Valentine's Day: A chance to show your affection for people by plying them with chocolate. Wonderful and horrifying at the same time. As a chocolate lover, the only thing better is the day after Valentine's Day, when the chocolate all goes on sale. But as a teacher, Valentine's Day often turns into an excuse to encourage kids to overeat sugary treats in the name of celebrating.
Last year I took a stand and decided our class would observe Valentine's Day by making custom fruit smoothies while watching Cupcakes Wars. I started thinking aloud about this year while driving my children somewhere a couple of weeks ago.
"Maybe we'll make something not-quite-so-healthy," I mused.
"Let the kids have some fun and eat some sugar," said my sage almost-eleven-year old.
"Seriously!" chimed in the six year old.
I was seriously considering it. But the glitch is that our school has been trying to run a winter outdoor program on Thursday afternoons, which would eliminate the best chunk of time where we could cook something together. I knew I wouldn't be able to plan anything elaborate in the hopes that we were out of school this afternoon skiing and snowshoeing. (The weather hasn't been cooperating, and on all but one week, the outdoor plans have been canceled.) Then a parent contacted me asking if she could send in a special brownie treat in honor of the day. I decided to have our class celebration during morning snack in case the afternoon program ran. Kids would pass out all their valentines and indulge in brownies someone else made. Party plans complete.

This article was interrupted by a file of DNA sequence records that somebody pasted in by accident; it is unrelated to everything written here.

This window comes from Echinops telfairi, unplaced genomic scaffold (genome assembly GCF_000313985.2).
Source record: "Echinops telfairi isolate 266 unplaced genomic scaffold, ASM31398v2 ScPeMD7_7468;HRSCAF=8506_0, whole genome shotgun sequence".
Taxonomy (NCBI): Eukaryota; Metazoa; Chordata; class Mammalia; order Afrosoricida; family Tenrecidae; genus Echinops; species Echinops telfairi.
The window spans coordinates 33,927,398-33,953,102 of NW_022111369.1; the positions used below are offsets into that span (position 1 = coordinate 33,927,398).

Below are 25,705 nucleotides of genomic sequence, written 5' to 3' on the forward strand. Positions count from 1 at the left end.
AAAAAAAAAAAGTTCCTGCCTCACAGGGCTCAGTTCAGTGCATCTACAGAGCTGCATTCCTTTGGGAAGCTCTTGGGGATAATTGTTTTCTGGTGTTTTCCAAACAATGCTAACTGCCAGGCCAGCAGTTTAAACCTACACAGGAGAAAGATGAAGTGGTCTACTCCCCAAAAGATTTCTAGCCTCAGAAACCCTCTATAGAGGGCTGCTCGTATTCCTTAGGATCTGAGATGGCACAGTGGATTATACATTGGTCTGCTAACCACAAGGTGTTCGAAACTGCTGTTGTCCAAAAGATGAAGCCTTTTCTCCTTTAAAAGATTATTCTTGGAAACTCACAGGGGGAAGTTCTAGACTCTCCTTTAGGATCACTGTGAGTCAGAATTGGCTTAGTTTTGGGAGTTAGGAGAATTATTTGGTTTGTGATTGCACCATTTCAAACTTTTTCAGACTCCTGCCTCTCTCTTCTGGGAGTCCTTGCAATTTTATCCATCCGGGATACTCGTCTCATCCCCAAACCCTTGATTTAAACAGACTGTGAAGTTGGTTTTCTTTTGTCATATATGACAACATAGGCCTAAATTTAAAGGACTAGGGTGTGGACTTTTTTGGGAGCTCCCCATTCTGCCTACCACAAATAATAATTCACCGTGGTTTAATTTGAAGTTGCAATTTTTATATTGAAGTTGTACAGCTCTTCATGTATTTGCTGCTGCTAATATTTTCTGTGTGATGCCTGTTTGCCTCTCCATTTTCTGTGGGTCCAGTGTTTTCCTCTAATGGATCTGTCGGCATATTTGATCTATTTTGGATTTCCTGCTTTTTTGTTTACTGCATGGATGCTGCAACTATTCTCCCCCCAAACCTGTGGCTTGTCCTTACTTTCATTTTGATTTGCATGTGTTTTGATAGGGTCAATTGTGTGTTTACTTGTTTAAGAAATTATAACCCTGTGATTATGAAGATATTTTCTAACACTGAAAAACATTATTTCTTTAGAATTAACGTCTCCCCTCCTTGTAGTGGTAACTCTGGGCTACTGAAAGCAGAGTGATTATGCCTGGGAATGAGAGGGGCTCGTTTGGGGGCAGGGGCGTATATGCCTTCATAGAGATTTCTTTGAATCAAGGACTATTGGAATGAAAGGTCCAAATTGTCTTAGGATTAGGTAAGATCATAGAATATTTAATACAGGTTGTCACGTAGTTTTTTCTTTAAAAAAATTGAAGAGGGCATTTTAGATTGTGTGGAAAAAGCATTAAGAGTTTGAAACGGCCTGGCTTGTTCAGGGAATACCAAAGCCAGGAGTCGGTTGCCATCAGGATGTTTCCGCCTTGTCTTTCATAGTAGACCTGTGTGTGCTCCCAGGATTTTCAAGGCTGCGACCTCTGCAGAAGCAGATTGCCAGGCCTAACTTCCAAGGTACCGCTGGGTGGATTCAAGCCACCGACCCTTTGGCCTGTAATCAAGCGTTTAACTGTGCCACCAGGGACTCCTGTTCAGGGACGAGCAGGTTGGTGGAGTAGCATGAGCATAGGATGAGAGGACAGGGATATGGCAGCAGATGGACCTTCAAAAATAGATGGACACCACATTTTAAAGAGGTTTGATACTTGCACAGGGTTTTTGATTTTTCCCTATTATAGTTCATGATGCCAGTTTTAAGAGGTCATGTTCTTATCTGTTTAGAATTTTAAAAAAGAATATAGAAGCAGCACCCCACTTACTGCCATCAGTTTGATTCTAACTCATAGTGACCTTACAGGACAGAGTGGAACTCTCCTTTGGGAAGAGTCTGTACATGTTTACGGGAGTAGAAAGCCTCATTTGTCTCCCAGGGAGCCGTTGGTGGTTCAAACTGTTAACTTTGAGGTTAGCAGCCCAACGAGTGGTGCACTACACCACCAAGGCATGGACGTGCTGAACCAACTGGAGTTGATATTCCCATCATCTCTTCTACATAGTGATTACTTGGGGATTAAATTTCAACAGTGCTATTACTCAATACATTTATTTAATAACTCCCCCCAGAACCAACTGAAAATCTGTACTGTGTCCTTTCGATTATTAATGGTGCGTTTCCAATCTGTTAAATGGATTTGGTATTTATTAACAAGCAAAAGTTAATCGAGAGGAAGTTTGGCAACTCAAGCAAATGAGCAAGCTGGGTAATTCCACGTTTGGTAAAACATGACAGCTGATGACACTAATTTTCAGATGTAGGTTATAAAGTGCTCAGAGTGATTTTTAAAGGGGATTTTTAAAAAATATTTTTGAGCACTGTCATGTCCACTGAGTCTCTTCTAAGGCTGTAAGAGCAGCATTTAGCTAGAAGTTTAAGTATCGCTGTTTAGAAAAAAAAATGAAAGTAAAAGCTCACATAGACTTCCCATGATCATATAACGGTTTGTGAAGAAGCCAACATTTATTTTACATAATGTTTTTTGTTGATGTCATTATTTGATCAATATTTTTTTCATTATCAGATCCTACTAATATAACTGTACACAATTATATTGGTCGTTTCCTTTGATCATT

But the opportunity to sneak in a vegetable experience landed in my lap, so what could I do?
My family gets a weekly share of vegetables from Pete's Greens. The owner, Pete Johnson, is a forward-thinking farmer who has figured out how to grow green vegetables in northern Vermont year round. Our share this winter has included greens almost every week, but at this time of the season most of it is stored root vegetables or frozen veggies. Yesterday, my husband brought home a bag filled with, among other things, Valentine radishes.
I stuffed a large one in my school bag and brought it to school as my Valentine's Day treat for the class.
We cut it open during morning meeting
and during snack, almost everyone tried a slice alongside their fudgy brownie and fruit from the kitchen. A slice cut in half looked enticingly like a wedge of watermelon!
The true victory was that no one freaked out about the idea of eating a weird bright pink radish on a day known for roses and candy. It was all just part of the fun.